Deakin: I think it is vital in Agile Development that the stories and the initial walk-throughs are with all the stakeholders from business areas: legal, compliance, marketing, and possibly finance. In waterfall projects, these stakeholders would be given a specification to review and provide input whereas in Agile environments they will be interacting in workshops. The agile approach also adds the discipline of regular demonstrations of prototypes or working code; and it’s often here where subject matter experts can see when things are not compliant. Stakeholders ask me to show the capabilities that are being built; and not ask for them to define specifications.
Bloor: Once you have achieved a culture that can support effective digital transformation of the business, how do you keep the organisation on-course – and how much is this a concern for the CIO?
Deakin: The Agile process comes with more instrumentation than traditional project models and where I think a lot of projects go wrong is that they run the people side of Agile, by forming multi-disciplinary scrum teams, but not the automation and monitoring. Metrics can show progress against the plans and overall architecture in dashboards – if these are supported by the narrative provided by the product owners. The challenge is to keep the business stakeholders engaged during the programmes, remembering that they are used to much less interaction with the technology organisation. If the walk-throughs are not to the point and interesting, then interaction with stakeholders will fall. I generally see things going wrong when there is too much delegation or absence in these meetings.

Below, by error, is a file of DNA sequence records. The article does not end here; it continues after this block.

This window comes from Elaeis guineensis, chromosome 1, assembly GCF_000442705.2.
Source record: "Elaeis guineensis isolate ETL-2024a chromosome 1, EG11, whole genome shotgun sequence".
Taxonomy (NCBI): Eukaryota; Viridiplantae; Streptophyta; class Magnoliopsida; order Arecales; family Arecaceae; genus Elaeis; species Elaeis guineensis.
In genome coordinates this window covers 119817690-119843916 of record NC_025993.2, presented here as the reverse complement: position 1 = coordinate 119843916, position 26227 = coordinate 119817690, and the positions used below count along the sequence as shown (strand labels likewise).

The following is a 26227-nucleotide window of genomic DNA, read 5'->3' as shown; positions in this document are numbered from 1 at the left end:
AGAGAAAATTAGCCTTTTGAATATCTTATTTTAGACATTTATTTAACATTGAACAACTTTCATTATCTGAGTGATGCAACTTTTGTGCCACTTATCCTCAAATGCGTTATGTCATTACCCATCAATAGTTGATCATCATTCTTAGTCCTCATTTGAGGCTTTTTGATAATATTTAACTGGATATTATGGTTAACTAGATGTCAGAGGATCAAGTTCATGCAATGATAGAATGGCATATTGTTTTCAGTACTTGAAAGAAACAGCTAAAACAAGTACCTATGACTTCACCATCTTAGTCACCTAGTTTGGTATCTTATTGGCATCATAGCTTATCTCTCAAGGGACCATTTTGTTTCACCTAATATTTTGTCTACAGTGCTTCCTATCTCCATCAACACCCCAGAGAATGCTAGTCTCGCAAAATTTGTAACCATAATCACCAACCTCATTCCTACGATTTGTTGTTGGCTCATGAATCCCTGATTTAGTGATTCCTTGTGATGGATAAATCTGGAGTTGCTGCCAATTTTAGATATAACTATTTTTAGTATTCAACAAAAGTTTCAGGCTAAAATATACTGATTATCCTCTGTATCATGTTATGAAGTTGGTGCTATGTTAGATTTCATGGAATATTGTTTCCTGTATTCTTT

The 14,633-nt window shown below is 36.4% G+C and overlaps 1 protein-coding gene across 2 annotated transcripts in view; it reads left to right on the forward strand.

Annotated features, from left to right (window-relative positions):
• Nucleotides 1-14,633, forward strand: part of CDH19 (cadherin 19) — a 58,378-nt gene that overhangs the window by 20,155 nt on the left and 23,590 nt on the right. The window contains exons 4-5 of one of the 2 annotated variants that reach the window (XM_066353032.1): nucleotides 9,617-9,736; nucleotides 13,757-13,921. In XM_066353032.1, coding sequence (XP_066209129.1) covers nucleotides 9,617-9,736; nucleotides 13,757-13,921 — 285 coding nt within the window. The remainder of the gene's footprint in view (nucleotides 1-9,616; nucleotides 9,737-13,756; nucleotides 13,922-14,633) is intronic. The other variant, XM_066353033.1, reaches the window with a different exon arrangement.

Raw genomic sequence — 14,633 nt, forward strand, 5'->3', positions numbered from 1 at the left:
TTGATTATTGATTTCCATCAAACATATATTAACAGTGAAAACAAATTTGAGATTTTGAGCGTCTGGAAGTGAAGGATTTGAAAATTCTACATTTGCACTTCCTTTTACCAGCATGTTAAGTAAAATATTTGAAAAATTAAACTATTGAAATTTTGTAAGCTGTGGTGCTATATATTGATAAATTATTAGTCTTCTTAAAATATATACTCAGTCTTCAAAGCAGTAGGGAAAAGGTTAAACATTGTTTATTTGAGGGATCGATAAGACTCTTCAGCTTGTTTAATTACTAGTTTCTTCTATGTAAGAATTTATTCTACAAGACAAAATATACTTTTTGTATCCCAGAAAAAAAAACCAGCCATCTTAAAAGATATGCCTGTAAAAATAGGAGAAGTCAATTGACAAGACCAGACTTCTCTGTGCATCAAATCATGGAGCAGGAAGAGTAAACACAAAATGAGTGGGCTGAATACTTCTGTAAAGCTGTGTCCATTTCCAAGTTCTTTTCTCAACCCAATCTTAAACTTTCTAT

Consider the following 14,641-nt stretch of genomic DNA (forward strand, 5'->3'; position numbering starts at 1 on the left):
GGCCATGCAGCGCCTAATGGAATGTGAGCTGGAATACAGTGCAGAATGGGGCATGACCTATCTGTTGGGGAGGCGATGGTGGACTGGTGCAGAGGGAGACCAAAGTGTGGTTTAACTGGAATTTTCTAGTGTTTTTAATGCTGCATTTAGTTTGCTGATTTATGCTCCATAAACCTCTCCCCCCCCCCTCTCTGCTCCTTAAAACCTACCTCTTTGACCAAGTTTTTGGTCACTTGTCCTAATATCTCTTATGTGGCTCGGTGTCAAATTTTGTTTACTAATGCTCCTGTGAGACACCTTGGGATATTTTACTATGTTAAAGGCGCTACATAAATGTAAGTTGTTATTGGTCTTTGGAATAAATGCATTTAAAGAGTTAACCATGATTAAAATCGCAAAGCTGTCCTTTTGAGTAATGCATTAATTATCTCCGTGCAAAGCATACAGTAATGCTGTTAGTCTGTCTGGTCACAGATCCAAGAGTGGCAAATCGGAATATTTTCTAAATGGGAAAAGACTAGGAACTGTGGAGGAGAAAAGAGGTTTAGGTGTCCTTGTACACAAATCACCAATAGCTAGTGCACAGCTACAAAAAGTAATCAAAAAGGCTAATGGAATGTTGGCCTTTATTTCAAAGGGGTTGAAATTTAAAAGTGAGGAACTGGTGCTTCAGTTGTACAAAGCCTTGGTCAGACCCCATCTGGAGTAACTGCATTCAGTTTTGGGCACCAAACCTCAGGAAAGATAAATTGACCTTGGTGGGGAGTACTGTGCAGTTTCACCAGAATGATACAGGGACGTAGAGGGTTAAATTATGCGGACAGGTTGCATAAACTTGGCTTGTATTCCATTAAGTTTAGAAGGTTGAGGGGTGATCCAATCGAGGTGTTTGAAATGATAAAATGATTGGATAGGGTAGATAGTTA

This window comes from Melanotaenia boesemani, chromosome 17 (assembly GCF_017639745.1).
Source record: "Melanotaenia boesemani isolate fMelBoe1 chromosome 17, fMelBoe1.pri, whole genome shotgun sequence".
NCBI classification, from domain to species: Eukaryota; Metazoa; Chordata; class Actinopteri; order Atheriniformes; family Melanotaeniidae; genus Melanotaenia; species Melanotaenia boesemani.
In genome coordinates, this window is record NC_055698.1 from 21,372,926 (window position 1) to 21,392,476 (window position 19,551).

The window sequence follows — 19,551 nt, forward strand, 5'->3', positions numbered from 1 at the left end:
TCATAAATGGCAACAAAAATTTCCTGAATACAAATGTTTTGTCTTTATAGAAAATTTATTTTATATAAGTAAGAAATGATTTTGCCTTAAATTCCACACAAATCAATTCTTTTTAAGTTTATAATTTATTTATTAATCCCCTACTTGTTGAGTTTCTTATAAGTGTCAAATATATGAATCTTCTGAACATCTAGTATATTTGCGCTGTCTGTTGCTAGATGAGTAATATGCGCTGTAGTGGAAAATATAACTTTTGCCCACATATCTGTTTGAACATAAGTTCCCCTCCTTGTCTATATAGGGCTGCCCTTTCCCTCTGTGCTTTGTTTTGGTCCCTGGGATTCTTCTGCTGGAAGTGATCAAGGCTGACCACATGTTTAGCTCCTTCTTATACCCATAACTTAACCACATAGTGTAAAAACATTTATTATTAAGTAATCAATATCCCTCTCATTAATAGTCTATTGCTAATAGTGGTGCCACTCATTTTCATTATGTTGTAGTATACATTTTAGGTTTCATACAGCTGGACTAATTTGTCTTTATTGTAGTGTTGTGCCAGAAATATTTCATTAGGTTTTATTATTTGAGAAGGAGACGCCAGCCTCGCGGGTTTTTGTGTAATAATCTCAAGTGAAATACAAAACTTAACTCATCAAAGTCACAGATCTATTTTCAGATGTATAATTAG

Bloor: How much of a CIO’s career is dependent on being successful at this, and how much is it dependent on things outside the CIO’s control?
Deakin: There is a lot outside of the control of the CIO and increasingly so as the boundaries become blurred between the organisation and the supply chain (or ecosystem) in which the organisation operates. API (Application Programming Interface) driven digital ecosystems and distributed ledgers (aka BlockChain) will create transparency for how efficiency and responsive technology is operating within the organisation.
Bloor: Can you describe the characteristics of the sort of digital transformation a CIO could be proud of?
Deakin: The sign of a successful digital transformation, for me, is that the introduction of new models and digital systems that are seen by staff and customers as a marked improvement in service, and a more desirable user experience, at lower risk and cost. For me, the Met Police body- worn video programme was a digital transformation that I was proud of, as it met all these characteristics.
Bloor: What about the challenges, the sort of things which look like a good idea at the time but which come back to haunt the CIO?